An essential consideration for government, business and civil society is how technologies are harnessed and regulated to accelerate growth, encourage innovation and build resiliency in the wake of COVID-19. How governments and other stakeholders approach the governance of technologies will play an important role in how we reset society, the economy and the business environment.
This report examines some of the most important applications of Fourth Industrial Revolution technologies if we are to thrive in a post-pandemic world and the governance challenges that should be addressed for these technologies to reach their potential.
The technology areas it focuses on are artificial intelligence, blockchain, internet of things, mobility and drones and unmanned air systems.
Using tech to recover from the pandemic
Efforts to recover from the pandemic have triggered a tsunami of innovations in work, collaboration, distribution and service delivery – and shifted many customer behaviours. AI and data analytics have helped Taiwan, China predict the risk of infection. China has used drones and robots to minimize human contact. The United Arab Emirates (UAE) is using blockchain to provide seamless digital services to its citizens, and the United States is using autonomous vehicles to deliver test samples to processing labs.
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But mind the gaps
There are significant governance gaps, including issues of privacy, liability, cross-border regulatory discrepancies and the potential for misuse by bad actors – such as the recent surge in ransomware attacks enabled by cryptocurrencies such as bitcoin or the risk of abuse posed by technologies like “deepfake” videos.
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Bridging the gaps with new governance models
Regulatory agility has become increasingly important in the COVID-19 era, as governments ease restrictions to accelerate the development of new treatments and technology – such as autonomous delivery drones – to address the pandemic.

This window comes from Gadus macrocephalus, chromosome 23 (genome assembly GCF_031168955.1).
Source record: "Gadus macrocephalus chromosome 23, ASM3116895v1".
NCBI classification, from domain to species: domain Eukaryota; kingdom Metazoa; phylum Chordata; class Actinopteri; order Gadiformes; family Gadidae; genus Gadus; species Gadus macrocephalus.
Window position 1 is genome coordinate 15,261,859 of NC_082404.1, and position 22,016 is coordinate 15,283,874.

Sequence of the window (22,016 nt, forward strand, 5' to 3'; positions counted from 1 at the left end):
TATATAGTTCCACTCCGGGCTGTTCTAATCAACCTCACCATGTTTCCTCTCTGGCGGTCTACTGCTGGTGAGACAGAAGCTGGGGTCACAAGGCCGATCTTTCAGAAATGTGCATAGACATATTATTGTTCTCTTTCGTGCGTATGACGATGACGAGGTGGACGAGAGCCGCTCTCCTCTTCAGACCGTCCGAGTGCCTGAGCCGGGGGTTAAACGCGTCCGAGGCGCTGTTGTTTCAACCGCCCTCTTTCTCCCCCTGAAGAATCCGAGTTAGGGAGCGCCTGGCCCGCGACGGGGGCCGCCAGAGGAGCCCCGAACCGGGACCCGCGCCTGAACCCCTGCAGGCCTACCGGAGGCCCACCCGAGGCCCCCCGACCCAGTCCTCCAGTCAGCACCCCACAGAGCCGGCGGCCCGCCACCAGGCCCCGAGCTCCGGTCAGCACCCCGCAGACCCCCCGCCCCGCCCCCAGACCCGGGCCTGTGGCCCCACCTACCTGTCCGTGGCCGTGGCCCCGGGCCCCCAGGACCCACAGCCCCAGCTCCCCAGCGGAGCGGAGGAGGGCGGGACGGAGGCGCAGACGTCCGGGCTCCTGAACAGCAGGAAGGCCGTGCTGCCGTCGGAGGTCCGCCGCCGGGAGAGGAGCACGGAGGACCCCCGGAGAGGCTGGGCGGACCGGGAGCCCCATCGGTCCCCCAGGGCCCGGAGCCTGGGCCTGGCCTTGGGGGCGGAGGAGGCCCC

Singapore’s AI governance framework can assist the private sector by providing guidelines on internal governance, human involvement, operations management and stakeholder communication. In Japan, the Financial Services Agency has accorded the Japan Virtual and Crypto Asset Exchange Association (JVCEA) the status of a self-regulatory body for the country’s crypto exchanges – recognizing the private sector’s role in providing effective governance. Countries such as New Zealand have introduced guidelines that incorporate privacy, human rights and ethical concerns into the design of government algorithms.
Tech governance effectiveness themes
Preparation mitigates risks
As new technologies continue to evolve, regulators should anticipate their needs and risks. While it’s not always possible to get ahead of evolving technology, it is possible to prepare.
Common themes of governance that is working include:
- Ethical governance – Many countries have developed ethical governance frameworks that provide guidelines on how to develop emerging technologies responsibly.
- Public-private coordination – Government needs to protect the public from harm and provide stewardship for new technologies, while companies need to take responsibility for their social obligations.
- Agile, responsive regulation – Typically, regulations are not “future-proof”. They tend to be prescriptive in nature, take months or years to enact, require the review of extensive public comments and stay rigid once created. In contrast, technologies of the Fourth Industrial Revolution are often developed in agile sprints, beta tested on early adopters and swiftly updated.
- Experimental: sandboxes and accelerators – Sometimes regulators simply observe the consequences of a new technology in the safety of an isolated environment.
- Data sharing/interoperability – Since many technologies rely on data to refine their operations – especially those employing AI and data analytics – more data should mean better results.
- Regulatory collaboration – Because emerging technologies permeate national boundaries – while also giving rise to second- and third-order effects rippling out from innovation – regulating them calls for collaboration among agencies within a country as well as cross-border collaboration.
There are a number of gaps in the regulation of technology that present significant risks in the short, near and long term, but there is significant work to be built upon to mitigate those risks. Good governance, whether through policy, norms, protocols or standards, is being piloted around the world to accelerate the benefits of technology. These examples can serve as a starting point to address the biggest risks in technology governance today to use technology to recover from the fall-out of COVID-19.